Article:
The Louisville and Nashville operated the Humming Bird train.
The Humming Bird
“The Humming Bird crossing Biloxi Bay – Louisville and Nashville R. R.” – Linen postcard printed in the late 1940s. L&N operated the Humming Bird (the two-word name is correct) between Cincinnati and New Orleans, from 1947 to 1969. While the route originally ran as a no-frills train, L&N added Pullman sleepers by 1953.
Like the other L&N passenger trains, the train operated out of the railroad’s terminal at the end of Canal Street (where the Aquarium of the Americas stands now). They moved to Union Passenger Terminal in 1954, along with all the other railroads.
Blue Humming Bird
The train’s cars originally had a stainless-steel sheathing. After a few years, the railroad removed the stainless because of corrosion issues underneath it. They then painted the cars blue. L&N re-shot the stainless-steel version of the postcard, updating it for the blue cars. These postcards were available on the train for passengers.
When it first rolled in 1947, the train consisted of 7 cars: five coaches, a tavern-lounge car, and a diner. American Car Foundry delivered 48 cars to L&N. The ran two sets of seven on the Humming Bird. Additionally, cars from that ACF order ran on the Georgian.
While the route’s popularity was in its speed and simplicity, L&N expanded the consist in 1953. They added sleepers, “6-6-4” cars from Pullman. The cars contained six open births (“sections”), six “roomettes,” and four double bedrooms. The sections were open areas. You had your bed and that was that. The roomettes were walled rooms containing one bed. Section and roomette passengers used communal toilets and sinks. Bedrooms included en suite toilet and sink.
New Orleans Stations
Humming Bird departing the L&N terminal on Canal Street, 1947
Humming Bird operated in and out of the L&N terminal from 1947 to 1954. Operations moved to Union Passenger Terminal in 1954. The city demolished the Canal Street terminal after UPT opened. This photo shows the Humming Bird departing the Canal Street terminal.
End of an era
L&N discontinued the train in 1969, saying it was no longer profitable. This was two years before the creation of the national passenger rail corporation, AMTRAK.
NORTA 2007 is a 2000-series Von Dullen arch roof streetcar.
NORTA 2007 on the Riverfront
A Von Dullen streetcar, NORTA 2007, operating on the Riverfront line, 10-June-2019. Photo by/courtesy of Michelle Callahan. While the 400-series streetcars, built in 1997, operated on Riverfront, after the line’s expansion, the 2000-series operating on Canal Street often turned left as they reached the river. They ran on Riverfront, from Canal to the French Market. So, it was often possible to catch a streetcar at the Old US Mint and ride it all the way to the Cemeteries Terminal, at Canal Street and City Park Avenue.
NORTA designed the 400-series Riverfront streetcars to be as close to the vintage-1923 arch roofs as possible. The Americans with Disabilities Act required accessible operation on Riverfront. So, NORTA retired the streetcars running on the line since 1988. They built new arch roofs that included wheelchair lifts on either side of the cars. The stops along Riverfront allowed wheelchair users to come right up to the side. The operator stops, lowers the lift, secures the passenger, and off they go.
While the 400s are not air-conditioned, the 2000s are. That’s why they have the faux monitor deck on top. The design is that of an arch roof. The aesthetics are challenged, though. The air-conditioning unit, as well as the electronics package sit on the car’s roof. They make for unsightly bumps. So, Von Dullen modified the design. When you’re inside a 2000, it’s clear you’re in an arch roof. From the outside, the faux deck masks the modern stuff.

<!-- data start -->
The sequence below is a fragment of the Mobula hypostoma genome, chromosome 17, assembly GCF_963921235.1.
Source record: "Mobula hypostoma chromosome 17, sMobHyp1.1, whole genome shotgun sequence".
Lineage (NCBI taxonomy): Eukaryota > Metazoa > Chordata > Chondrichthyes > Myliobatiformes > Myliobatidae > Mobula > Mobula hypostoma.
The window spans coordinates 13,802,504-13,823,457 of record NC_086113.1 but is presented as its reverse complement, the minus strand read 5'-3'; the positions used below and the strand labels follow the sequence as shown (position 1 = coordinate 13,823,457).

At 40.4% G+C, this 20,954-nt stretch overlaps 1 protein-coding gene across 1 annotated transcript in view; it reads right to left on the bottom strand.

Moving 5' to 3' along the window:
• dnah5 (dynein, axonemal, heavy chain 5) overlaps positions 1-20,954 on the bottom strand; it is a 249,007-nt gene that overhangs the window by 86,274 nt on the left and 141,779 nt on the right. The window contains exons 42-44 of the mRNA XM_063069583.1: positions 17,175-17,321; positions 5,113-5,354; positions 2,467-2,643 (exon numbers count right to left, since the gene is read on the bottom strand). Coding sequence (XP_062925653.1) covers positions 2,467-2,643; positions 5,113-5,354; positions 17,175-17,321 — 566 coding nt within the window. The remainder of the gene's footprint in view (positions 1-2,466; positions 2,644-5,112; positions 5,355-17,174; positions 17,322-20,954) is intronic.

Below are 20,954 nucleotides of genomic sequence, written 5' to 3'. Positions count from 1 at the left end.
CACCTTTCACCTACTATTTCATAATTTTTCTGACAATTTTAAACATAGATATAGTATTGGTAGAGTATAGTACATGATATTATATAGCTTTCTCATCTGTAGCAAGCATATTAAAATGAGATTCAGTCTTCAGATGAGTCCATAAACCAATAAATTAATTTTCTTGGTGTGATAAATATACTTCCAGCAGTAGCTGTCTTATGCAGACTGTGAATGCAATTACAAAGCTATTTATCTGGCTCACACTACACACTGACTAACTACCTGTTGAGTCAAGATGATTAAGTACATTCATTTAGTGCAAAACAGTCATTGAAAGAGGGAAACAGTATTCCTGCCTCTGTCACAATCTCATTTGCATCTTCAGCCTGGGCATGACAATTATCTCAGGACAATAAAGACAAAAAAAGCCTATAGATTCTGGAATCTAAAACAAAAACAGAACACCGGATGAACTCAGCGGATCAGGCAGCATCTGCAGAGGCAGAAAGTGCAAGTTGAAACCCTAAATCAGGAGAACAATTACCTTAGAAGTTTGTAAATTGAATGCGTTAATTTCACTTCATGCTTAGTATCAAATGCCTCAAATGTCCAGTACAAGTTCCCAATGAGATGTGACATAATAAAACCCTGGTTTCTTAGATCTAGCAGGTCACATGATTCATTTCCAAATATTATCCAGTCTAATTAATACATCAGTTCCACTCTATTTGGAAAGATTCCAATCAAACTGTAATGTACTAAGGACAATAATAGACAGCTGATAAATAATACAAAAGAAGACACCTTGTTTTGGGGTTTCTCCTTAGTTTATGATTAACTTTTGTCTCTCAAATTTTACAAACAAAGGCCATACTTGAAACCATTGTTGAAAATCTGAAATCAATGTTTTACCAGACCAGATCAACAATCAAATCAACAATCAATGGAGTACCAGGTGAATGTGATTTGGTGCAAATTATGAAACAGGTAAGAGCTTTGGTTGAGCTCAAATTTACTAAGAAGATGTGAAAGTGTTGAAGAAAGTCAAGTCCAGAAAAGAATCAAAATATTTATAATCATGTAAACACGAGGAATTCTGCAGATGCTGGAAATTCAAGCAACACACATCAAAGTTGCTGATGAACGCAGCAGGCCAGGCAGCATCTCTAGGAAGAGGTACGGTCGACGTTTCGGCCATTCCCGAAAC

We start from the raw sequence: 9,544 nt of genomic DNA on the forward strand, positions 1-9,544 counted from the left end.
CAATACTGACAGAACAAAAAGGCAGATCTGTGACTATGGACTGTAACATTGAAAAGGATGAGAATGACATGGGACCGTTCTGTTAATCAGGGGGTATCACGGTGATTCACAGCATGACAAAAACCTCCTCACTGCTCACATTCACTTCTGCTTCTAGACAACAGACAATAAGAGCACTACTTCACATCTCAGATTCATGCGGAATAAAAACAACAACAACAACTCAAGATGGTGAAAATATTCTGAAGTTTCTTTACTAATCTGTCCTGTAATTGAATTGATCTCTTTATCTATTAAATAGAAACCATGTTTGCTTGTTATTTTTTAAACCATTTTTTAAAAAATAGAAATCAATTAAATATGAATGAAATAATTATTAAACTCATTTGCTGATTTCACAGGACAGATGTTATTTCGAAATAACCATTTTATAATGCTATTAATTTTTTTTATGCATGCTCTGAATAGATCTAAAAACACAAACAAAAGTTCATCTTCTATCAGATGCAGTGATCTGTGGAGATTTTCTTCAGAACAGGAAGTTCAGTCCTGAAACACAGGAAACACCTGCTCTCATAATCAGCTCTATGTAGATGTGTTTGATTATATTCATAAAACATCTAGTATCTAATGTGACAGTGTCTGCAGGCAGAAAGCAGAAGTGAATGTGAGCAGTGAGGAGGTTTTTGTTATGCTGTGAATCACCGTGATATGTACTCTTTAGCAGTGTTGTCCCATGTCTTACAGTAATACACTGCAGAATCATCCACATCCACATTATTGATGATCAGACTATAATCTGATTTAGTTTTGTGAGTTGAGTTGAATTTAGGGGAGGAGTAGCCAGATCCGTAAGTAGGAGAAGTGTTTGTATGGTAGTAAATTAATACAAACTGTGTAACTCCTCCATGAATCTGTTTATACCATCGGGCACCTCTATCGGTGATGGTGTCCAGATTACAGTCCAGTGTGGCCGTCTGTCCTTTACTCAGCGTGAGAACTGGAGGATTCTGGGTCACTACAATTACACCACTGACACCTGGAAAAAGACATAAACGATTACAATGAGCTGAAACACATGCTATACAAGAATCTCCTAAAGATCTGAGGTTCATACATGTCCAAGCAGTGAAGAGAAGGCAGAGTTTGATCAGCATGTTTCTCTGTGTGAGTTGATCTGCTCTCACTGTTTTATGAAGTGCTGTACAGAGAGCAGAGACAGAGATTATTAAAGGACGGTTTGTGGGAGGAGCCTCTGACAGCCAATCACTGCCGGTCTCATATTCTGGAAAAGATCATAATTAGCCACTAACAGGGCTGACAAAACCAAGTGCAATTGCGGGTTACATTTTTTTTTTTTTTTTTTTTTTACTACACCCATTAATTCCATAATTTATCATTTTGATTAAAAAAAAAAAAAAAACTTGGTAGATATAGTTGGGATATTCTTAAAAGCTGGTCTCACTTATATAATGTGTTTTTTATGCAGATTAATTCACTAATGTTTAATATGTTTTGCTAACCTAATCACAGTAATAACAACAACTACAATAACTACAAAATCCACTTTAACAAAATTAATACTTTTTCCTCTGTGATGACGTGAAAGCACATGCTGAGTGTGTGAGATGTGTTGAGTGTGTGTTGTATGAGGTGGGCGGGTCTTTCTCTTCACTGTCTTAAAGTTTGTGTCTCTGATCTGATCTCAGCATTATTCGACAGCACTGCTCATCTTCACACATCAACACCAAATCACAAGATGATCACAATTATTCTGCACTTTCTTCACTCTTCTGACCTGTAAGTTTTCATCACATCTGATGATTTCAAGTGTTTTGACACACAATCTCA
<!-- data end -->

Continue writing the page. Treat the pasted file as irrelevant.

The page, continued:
Along the riverfront
In this wonderful photo, NORTA 2007 passes in front of the Jackson Brewing Company’s former facility, at Decatur and St. Peter Streets. The area along the river, from Canal Street to the Governor Nicholls Street Wharf, was converted into a pedestrian walk in the 1980s. This was expanded to add Woldenburg Park in the 1990s. The Riverfront streetcar line uses the old Louisville and Nashville Railroad right-of-way to transport passengers from the Ernest N. Morial Convention Center to the French Market.
Krauss warehouse building on Iberville Street supported the store.
Krauss warehouse building
The Krauss Company used this seven-story building at 201 N. Front Street (Front and Iberville) as warehouse space in the 1930s to the 1960s. The store, located at 1201 Canal, was only in the block between Canal and Iberville at the time. The building was originally part of the Louisiana Sugar Exchange complex, until that business closed in the 1930s. The photo is undated, but the Frank Studios woody at the bottom right places it in the early 1950s.
The Louisiana Sugar Exchange stood on Iberville and Front Streets from 1883ish until the early 1930s. The seven-story warehouse stood next to a ten-story “filter house.” Sugar syrup required filtration to remove impurities. Large plants use gravity to filter the product. Once the syrup was filtered, the plants processed it. They barreled the product as molasses, storing it in the warehouse. Molasses was easy to ship.
By the 1930s, sugar producers moved away from downtown New Orleans. They built larger processing facilities up or down the river. The filter house and warehouse stood unused.
Leon Heymann and Krauss
Krauss Department Store opened on Canal Street in 1903. The company expanded from the original two stories in 1911, adding a five-story extension. Leon Heymann, President of the Krauss company (and brother-in-law to the original four Krauss brothers) eventually acquired the entire 1201 block of Canal Street, back to Iberville. He then acquired the block behind the store, from Iberville to Bienville Streets. While he planned a service/warehouse building for that second block, World War II slowed that down. The second building didn’t happen until 1952. So, the warehouse space down by the river was an important part of the business.
Into the 1960s
The Krauss Company sold the 201 N. Front building after the completion of the service building behind the store. The 201 N. front building changed hands a few times in the 1960s and 1970s. Folks may remember the building as the location of “Victoria Station,” a train-themed restaurant where diners ate in railcars (as well as in the building).
The old warehouse building now houses the One11 Hotel, and its Batture Bistro and Bar.
This photo is via HNOC. Tip of the hat to Mike Scott for his 2020 article about the building in Da Paper.